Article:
U of T Mathematics Postdoctoral Fellow Empowers Historically Excluded Groups through Innovative Math Program

February 22, 2024 by Wajiha Rasul

Meet Maye Montoya, a postdoctoral fellow in the Department of Mathematics at the Faculty of Arts and Science, who is breaking barriers by making math accessible to historically excluded groups through a free online Directed Reading Program (DRP), Pares Ordenados

Pares Ordenados offers a mentorship program for Spanish-speaking students in Latin America, with a vision to extend its impact and support to students in Africa. The program operates on a unique model, pairing undergraduate students (mentees) with early-career mathematicians (mentors) for semester-long reading projects. It is designed using a combination of supervised learning and self-directed study methods. It requires students to engage with mentors weekly, participate in panel discussions on Latin/Hispanic mathematicians, and complete a final project.

Maye's inspiration for Pares Ordenados sprouted during her undergraduate studies in Colombia, where her curiosity for advanced mathematical topics clashed with limited access. Her journey continued at Western University where she discovered DRPs and envisioned an online version of the program. The stars aligned when Maye received a message from Niny Arcila-Maya, William W. Elliott Assistant Research Professor in the Department of Mathematics at Duke University, who shared the same vision and was determined to create it into a reality through Pares Ordenados. Maye jumped on the opportunity to help Niny with the project as a mentor and organizer.   

Niny commends Maye's multifaceted involvement, stating, “Maye has proven to be a pivotal team member, showcasing her significance within the group. When I invited her to serve as a mentor for Pares Ordenados, she promptly expressed her interest in contributing to the organization of the program. In the (2023) spring edition, Maye mentored two students on a cryptography project. Moreover, she played a crucial role in the meticulous selection and pairing of both the first and second cohorts of Pares Ordenados mentees and mentors. Her multifaceted involvement highlights her dedication to the success and growth of Pares Ordenados.”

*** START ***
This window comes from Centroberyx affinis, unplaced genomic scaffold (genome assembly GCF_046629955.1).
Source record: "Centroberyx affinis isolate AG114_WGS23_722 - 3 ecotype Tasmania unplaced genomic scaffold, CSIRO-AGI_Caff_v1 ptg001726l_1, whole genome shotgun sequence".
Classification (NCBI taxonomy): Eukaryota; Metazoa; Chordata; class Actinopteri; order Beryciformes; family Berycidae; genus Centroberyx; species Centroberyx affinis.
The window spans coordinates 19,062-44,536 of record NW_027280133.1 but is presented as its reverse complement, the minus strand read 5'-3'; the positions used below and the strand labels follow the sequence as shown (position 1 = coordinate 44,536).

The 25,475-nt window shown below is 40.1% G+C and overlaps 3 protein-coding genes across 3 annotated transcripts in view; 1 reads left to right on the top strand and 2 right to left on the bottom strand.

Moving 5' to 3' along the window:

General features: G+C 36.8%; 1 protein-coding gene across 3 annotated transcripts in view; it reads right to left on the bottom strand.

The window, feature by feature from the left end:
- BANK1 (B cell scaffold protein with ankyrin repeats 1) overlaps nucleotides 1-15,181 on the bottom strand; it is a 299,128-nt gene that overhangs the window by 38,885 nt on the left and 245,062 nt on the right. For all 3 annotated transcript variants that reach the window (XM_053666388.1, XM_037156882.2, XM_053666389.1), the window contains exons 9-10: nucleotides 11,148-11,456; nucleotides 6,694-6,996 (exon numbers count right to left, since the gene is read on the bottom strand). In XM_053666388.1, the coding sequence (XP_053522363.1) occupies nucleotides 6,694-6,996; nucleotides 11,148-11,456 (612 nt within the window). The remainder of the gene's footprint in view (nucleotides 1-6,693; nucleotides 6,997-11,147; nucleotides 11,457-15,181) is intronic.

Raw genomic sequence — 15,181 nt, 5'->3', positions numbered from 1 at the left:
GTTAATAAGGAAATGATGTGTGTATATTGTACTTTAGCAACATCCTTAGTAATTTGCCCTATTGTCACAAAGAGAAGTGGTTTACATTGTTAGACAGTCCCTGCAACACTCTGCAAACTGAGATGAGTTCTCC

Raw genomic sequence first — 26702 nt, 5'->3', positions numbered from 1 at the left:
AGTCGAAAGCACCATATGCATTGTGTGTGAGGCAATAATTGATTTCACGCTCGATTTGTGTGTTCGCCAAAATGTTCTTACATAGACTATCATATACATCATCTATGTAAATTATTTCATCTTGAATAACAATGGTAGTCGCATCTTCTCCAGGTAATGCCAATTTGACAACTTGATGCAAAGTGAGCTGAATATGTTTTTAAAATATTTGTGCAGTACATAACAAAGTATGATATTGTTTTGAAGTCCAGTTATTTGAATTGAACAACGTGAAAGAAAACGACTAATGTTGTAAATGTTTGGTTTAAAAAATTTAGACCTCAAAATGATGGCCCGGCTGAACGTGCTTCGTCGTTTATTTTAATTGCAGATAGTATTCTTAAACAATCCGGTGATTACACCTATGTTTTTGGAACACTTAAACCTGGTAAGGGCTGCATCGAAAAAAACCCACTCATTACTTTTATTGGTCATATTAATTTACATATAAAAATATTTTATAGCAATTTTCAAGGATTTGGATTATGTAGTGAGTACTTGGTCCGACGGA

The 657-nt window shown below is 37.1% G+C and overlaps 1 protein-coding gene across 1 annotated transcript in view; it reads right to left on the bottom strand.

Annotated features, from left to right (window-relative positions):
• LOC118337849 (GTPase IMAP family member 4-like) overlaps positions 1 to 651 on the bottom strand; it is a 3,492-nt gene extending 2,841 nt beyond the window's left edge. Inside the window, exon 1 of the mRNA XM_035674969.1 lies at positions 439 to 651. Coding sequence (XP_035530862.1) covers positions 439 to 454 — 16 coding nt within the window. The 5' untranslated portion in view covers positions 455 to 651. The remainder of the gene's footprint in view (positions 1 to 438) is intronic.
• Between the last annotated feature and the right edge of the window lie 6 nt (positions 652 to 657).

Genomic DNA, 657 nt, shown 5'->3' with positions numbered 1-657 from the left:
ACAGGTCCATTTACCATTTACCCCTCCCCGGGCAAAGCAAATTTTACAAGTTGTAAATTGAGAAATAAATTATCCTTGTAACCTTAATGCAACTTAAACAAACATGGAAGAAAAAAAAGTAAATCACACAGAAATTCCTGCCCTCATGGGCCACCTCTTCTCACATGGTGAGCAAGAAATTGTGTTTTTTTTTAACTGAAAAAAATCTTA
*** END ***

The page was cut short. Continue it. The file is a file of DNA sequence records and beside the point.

Carlos Ospina, a mentor at Pares Ordenados, lauded Maye's invaluable contributions to the program, “Her participation in the organization is remarkable. She is excellent at organizing activities for the community, solving conflicts or issues that may appear, and, most importantly, sharing her mentoring and teaching experience with everybody.” 

Wajiha Rasul of the Department of Mathematics spoke to Maye about her involvement in Pares Ordenados and how it is transforming lives. 

Why did you become part of this program?
It is about equity. We want students in Latin America to have equitable access to advanced math and the many exciting opportunities that come with advanced mathematical knowledge. These students are talented, tenacious, and resilient, all qualities of good mathematicians! It is a huge loss to our community that they are not finding success in the mathematical sciences because of a lack of access and opportunities; we want to work to change this.

What does this program mean to you?
I got into education because I dream of making the world a better place. I am fortunate to live this dream every day in the University of Toronto classrooms by preparing caring leaders for tomorrow. It means the world to me to be able to live this dream outside the classrooms as well through Pares Ordenados and take an active role in catalyzing positive change for our community.

How has this program been instrumental in transforming the lives of students?
An exemplary illustration of its impact is evident in the success story of our initial reading project, “An introduction to neural networks: an example about digit classification” which has since evolved into a full-fledged research endeavor. The former mentee, Nathalia Castiblanco Carretero, completed the program successfully and went on to pursue a master's degree. Remarkably, Nathalia’s mentor, Miguel Duque, is currently serving as an advisor on her thesis committee, showcasing the program's enduring influence on academic and professional trajectories.

Moreover, we also believe in the power of community and are confident that connecting students with a worldwide community of mathematicians will have a long-term positive impact on their success in the field of mathematics.

What advice would you give to students?
I would like to invite students to reflect on the border aspects of being a good mathematician beyond the confines of academia. I encourage them to get involved with their communities, actively support and champion Equity, Diversity, and Inclusion initiatives, and, whenever feasible, take a proactive role in leading such efforts. Even in the initial stages of our careers, we possess the capacity to reshape the landscape of our mathematical environments.